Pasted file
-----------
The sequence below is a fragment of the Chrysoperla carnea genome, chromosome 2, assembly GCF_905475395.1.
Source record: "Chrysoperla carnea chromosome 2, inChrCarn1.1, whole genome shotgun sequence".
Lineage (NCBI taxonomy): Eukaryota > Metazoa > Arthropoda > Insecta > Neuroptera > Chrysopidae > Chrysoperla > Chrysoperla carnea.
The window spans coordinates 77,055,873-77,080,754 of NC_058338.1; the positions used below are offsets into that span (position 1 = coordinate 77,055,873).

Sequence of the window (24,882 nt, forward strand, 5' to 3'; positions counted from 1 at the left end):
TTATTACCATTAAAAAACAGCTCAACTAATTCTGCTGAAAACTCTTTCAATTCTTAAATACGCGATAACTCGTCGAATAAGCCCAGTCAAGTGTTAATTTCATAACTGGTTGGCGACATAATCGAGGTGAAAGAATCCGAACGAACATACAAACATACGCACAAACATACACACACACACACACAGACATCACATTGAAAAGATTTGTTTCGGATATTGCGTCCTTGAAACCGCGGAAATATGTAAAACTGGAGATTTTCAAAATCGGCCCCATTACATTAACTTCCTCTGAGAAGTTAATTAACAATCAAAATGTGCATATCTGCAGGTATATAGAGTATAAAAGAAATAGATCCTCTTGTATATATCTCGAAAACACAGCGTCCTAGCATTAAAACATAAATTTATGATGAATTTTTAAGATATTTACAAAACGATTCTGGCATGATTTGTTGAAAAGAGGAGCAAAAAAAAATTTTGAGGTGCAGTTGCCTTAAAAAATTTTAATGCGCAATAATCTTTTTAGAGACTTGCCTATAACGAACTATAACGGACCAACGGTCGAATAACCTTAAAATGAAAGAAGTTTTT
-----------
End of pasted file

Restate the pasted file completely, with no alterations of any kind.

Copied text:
The sequence below is a fragment of the Chrysoperla carnea genome, chromosome 2, assembly GCF_905475395.1.
Source record: "Chrysoperla carnea chromosome 2, inChrCarn1.1, whole genome shotgun sequence".
Lineage (NCBI taxonomy): Eukaryota > Metazoa > Arthropoda > Insecta > Neuroptera > Chrysopidae > Chrysoperla > Chrysoperla carnea.
The window spans coordinates 77,055,873-77,080,754 of NC_058338.1; the positions used below are offsets into that span (position 1 = coordinate 77,055,873).

Sequence of the window (24,882 nt, forward strand, 5' to 3'; positions counted from 1 at the left end):
TTATTACCATTAAAAAACAGCTCAACTAATTCTGCTGAAAACTCTTTCAATTCTTAAATACGCGATAACTCGTCGAATAAGCCCAGTCAAGTGTTAATTTCATAACTGGTTGGCGACATAATCGAGGTGAAAGAATCCGAACGAACATACAAACATACGCACAAACATACACACACACACACACAGACATCACATTGAAAAGATTTGTTTCGGATATTGCGTCCTTGAAACCGCGGAAATATGTAAAACTGGAGATTTTCAAAATCGGCCCCATTACATTAACTTCCTCTGAGAAGTTAATTAACAATCAAAATGTGCATATCTGCAGGTATATAGAGTATAAAAGAAATAGATCCTCTTGTATATATCTCGAAAACACAGCGTCCTAGCATTAAAACATAAATTTATGATGAATTTTTAAGATATTTACAAAACGATTCTGGCATGATTTGTTGAAAAGAGGAGCAAAAAAAAATTTTGAGGTGCAGTTGCCTTAAAAAATTTTAATGCGCAATAATCTTTTTAGAGACTTGCCTATAACGAACTATAACGGACCAACGGTCGAATAACCTTAAAATGAAAGAAGTTTTT